So, after doing some research, my thesis is taking a somewhat different direction. Instead of focusing directly on digital literacy, I’m looking at best practices for incorporating digital literacy and educational technology into curricula. This includes using technology to augment a curriculum, or teaching digital literacy alongside other content, emphasizing increasing students capability to use the internet as an effective educational resource.
A few interesting findings I found for optimizing educational technology usage were that the best implimentations came from teachers that A: had high levels of confidence and ownership of technology, and B: were learner centered/not test focused. When a teacher is interested in using technology to boost test scores, it’s using the resource ineffectively. There are a million ways to boost test scores, and most of them are low tech. The real promise of using the internet and technology in schools is through inquiry and learner centered, self directed research, all of which hinges on some degree of digital literacy. Teachers aren’t adequately preparing students for the 21st century by teaching them how to test, they have to teach them how to effectively utilize the best informational resource known to mankind, the internet.
Unfortunately, the US tends to be so ridiculously test based that teachers, in my experience, see educational technology as a tool to prepare kids for tests. In my student teaching experience I saw this quite a bit, as well as a sense that teachers were rather uncomfortable using a lot of this technology. The ones that were used it for test training. Now, it could be argued that a digital literacy curriculum is too advanced for grade school kids, but I have found literature suggesting otherwise. But until schools stop demanding that teachers teach to the test, things won’t change.
Still, every now and then I find the odd teacher/librarian who owns the technology and is interested in utilizing it effectively to promote real learning. That’s comforting, as at least some teachers are trying. However, from what I’m seeing, these teachers are either younger teachers who are rather gutsy, or older teachers who are so deeply entrenched in their department that, as one teacher told me, “They can’t get rid of me.” Ironically, this teacher, despite not teaching to the test at all, had some of the best test scores, but at the same time conflicted with the administration about test related things.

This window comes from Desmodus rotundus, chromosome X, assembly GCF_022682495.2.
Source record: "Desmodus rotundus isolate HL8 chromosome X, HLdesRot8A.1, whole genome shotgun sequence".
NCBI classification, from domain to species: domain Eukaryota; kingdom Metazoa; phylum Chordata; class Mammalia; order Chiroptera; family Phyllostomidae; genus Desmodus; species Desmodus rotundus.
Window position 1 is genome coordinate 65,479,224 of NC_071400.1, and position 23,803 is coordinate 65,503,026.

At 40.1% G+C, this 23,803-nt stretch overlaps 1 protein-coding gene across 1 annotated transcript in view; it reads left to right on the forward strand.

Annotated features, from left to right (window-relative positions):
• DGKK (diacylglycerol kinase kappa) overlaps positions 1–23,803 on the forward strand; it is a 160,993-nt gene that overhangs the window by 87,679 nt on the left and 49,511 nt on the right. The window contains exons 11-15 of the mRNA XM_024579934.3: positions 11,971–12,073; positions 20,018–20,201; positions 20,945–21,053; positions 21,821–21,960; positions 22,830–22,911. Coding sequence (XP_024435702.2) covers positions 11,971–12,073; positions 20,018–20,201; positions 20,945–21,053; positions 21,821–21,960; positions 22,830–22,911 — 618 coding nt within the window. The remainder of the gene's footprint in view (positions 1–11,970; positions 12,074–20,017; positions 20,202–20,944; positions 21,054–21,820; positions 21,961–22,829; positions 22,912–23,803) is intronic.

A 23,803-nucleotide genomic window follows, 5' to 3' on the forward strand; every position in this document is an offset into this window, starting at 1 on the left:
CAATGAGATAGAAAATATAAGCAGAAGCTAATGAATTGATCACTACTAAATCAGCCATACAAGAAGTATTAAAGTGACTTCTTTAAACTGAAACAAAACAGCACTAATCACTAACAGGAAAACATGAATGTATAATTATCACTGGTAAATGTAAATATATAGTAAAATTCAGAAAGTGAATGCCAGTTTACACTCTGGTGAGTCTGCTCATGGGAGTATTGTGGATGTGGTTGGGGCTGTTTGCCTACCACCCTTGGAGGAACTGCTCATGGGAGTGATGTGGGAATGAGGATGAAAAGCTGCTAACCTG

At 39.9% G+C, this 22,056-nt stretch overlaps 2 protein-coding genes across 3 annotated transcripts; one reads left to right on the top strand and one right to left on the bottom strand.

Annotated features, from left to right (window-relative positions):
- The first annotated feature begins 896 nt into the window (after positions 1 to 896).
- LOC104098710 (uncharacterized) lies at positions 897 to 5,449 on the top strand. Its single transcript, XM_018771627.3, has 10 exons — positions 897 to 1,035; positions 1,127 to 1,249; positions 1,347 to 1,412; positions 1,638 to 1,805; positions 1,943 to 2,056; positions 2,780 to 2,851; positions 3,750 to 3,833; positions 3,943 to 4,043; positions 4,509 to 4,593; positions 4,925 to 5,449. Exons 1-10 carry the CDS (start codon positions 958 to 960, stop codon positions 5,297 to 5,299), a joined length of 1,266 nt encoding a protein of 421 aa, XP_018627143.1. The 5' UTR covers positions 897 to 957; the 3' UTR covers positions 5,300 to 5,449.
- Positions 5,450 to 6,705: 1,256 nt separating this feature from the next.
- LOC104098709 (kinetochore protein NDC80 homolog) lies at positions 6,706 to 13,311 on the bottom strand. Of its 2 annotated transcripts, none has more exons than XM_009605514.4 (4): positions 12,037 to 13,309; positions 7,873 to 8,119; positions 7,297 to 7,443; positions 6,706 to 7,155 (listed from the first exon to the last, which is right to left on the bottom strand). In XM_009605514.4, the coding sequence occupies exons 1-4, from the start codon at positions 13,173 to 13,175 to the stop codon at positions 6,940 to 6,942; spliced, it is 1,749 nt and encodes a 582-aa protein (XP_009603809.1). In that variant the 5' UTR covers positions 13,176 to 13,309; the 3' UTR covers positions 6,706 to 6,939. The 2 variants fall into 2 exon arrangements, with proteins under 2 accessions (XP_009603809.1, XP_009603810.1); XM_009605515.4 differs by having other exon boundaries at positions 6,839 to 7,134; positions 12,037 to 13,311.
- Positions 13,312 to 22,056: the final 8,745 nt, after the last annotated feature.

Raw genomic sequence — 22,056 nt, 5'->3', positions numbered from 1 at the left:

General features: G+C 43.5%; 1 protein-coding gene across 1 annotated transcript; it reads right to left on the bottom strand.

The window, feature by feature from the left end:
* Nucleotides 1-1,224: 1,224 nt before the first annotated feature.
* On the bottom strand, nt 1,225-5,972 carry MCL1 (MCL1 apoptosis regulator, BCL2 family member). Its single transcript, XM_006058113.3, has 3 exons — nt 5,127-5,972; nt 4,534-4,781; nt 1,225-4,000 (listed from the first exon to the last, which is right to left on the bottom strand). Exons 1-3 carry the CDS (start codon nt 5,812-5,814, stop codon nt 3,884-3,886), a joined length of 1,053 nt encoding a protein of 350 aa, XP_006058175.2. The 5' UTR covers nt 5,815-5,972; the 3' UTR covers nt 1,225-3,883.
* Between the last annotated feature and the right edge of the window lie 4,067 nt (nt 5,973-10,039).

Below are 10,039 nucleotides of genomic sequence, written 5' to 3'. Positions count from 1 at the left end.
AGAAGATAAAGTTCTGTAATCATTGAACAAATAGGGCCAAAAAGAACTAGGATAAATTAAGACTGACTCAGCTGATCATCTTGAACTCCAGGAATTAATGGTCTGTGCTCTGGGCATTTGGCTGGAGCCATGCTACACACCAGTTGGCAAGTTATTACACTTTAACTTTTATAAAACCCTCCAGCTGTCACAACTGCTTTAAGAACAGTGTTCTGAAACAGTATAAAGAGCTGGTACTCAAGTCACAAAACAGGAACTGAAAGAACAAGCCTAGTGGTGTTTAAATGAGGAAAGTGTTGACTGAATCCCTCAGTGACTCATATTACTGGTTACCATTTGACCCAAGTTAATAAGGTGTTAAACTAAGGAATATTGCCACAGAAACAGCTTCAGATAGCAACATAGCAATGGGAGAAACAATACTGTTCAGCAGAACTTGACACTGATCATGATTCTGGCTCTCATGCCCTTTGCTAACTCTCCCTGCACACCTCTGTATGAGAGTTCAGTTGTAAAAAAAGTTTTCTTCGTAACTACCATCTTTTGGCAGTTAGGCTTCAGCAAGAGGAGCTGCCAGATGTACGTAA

Finally, a note on virtual academies. In my small amount of experience interviewing people in a virtual academy, I found that the technology used was rather primitive, and there was a definite push for that. Because this particular VA was being used as a dumping ground for students who had failed at traditional schools, their test scores were crappy at best, and that’s even when the students showed up for test days. (Most, not having a steady schedule for their schooling, simply saw no reason to show up for a test that had no real bearing on anything.) Due to this, their curriculum consisted of flash based tutorials and a test engine. It didn’t really focus on any higher order thinking, digital literacy, or the latest and greatest in educational technology. Instead, they were so focused on increasing student test scores to save their budget that they took what could have been an amazing opportunity to increase digital literacy and create self directed learners, and squandered it.
Now, part of this was due to their student population- most of the students were not highly motivated in any way shape or form, but there were a number of students who were there by choice, and it seems unfortunate that the habit of dumping the ‘last chance’ kids there ruined the curriculum. So, thanks to this, there was no ability for teachers to implement any of the best practices for online schooling, and the virtual academy was considered to be failing.
The bottom line is that, for effective educational technology usage, teachers need to both be confident in the technology, and be interested in student learning, not test scores. Only then can students have the best, most authentic experiences learning with technology, a skill that is essential for life in the 21st century.
What are the observable features of a teacher who, in terms above, owns the technology? What achievements or distinguishing characteristic mark the teacher in this privileged position? To what degree does an administrator, colleague, or student need to be technology saavy herself to be able to value a teacher as a one who has ownership?